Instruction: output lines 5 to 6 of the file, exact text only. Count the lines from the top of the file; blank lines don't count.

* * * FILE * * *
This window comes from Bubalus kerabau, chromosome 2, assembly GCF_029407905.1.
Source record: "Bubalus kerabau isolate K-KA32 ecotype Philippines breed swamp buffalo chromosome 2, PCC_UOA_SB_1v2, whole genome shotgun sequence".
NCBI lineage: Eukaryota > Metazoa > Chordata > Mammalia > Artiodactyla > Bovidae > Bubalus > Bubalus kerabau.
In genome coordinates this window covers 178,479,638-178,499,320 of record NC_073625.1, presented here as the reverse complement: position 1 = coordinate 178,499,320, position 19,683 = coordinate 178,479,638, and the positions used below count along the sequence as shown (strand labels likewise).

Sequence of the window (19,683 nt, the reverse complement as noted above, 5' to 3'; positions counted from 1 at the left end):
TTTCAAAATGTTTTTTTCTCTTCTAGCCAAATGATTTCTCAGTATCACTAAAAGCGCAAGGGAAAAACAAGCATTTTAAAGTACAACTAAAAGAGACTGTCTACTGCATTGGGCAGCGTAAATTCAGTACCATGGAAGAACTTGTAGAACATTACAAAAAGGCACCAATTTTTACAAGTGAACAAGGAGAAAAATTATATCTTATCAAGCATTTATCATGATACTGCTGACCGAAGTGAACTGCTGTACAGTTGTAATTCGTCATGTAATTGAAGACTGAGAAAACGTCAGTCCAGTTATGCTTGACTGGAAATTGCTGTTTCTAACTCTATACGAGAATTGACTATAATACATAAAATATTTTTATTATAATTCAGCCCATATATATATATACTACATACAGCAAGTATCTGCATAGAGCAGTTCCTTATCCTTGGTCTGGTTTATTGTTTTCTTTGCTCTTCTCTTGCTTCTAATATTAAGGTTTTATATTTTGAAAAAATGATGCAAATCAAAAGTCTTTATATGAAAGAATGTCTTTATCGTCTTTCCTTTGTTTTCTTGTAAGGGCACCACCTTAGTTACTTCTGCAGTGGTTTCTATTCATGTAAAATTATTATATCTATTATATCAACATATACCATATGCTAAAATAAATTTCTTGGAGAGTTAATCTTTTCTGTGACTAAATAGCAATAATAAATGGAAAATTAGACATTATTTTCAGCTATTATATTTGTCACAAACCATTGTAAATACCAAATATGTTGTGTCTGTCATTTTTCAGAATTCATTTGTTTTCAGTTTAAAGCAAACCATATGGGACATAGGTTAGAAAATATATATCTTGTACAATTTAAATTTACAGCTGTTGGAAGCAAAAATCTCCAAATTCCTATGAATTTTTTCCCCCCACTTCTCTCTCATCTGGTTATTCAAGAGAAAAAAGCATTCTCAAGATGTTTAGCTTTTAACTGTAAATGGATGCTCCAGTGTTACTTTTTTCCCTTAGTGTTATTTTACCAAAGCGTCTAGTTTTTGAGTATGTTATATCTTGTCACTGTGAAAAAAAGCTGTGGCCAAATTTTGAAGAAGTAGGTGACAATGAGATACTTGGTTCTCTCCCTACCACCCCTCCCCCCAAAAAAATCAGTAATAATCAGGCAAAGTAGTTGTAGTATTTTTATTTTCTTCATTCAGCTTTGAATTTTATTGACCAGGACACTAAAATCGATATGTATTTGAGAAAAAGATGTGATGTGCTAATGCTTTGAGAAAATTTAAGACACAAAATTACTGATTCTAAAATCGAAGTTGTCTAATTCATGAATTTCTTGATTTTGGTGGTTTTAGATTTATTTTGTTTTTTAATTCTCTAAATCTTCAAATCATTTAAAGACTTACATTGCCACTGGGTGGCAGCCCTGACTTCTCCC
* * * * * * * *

Sequence of the window (19,683 nt, the reverse complement as noted above, 5' to 3'; positions counted from 1 at the left end):
TTTCAAAATGTTTTTTTCTCTTCTAGCCAAATGATTTCTCAGTATCACTAAAAGCGCAAGGGAAAAACAAGCATTTTAAAGTACAACTAAAAGAGACTGTCTACTGCATTGGGCAGCGTAAATTCAGTACCATGGAAGAACTTGTAGAACATTACAAAAAGGCACCAATTTTTACAAGTGAACAAGGAGAAAAATTATATCTTATCAAGCATTTATCATGATACTGCTGACCGAAGTGAACTGCTGTACAGTTGTAATTCGTCATGTAATTGAAGACTGAGAAAACGTCAGTCCAGTTATGCTTGACTGGAAATTGCTGTTTCTAACTCTATACGAGAATTGACTATAATACATAAAATATTTTTATTATAATTCAGCCCATATATATATATACTACATACAGCAAGTATCTGCATAGAGCAGTTCCTTATCCTTGGTCTGGTTTATTGTTTTCTTTGCTCTTCTCTTGCTTCTAATATTAAGGTTTTATATTTTGAAAAAATGATGCAAATCAAAAGTCTTTATATGAAAGAATGTCTTTATCGTCTTTCCTTTGTTTTCTTGTAAGGGCACCACCTTAGTTACTTCTGCAGTGGTTTCTATTCATGTAAAATTATTATATCTATTATATCAACATATACCATATGCTAAAATAAATTTCTTGGAGAGTTAATCTTTTCTGTGACTAAATAGCAATAATAAATGGAAAATTAGACATTATTTTCAGCTATTATATTTGTCACAAACCATTGTAAATACCAAATATGTTGTGTCTGTCATTTTTCAGAATTCATTTGTTTTCAGTTTAAAGCAAACCATATGGGACATAGGTTAGAAAATATATATCTTGTACAATTTAAATTTACAGCTGTTGGAAGCAAAAATCTCCAAATTCCTATGAATTTTTTCCCCCCACTTCTCTCTCATCTGGTTATTCAAGAGAAAAAAGCATTCTCAAGATGTTTAGCTTTTAACTGTAAATGGATGCTCCAGTGTTACTTTTTTCCCTTAGTGTTATTTTACCAAAGCGTCTAGTTTTTGAGTATGTTATATCTTGTCACTGTGAAAAAAAGCTGTGGCCAAATTTTGAAGAAGTAGGTGACAATGAGATACTTGGTTCTCTCCCTACCACCCCTCCCCCCAAAAAAATCAGTAATAATCAGGCAAAGTAGTTGTAGTATTTTTATTTTCTTCATTCAGCTTTGAATTTTATTGACCAGGACACTAAAATCGATATGTATTTGAGAAAAAGATGTGATGTGCTAATGCTTTGAGAAAATTTAAGACACAAAATTACTGATTCTAAAATCGAAGTTGTCTAATTCATGAATTTCTTGATTTTGGTGGTTTTAGATTTATTTTGTTTTTTAATTCTCTAAATCTTCAAATCATTTAAAGACTTACATTGCCACTGGGTGGCAGCCCTGACTTCTCCC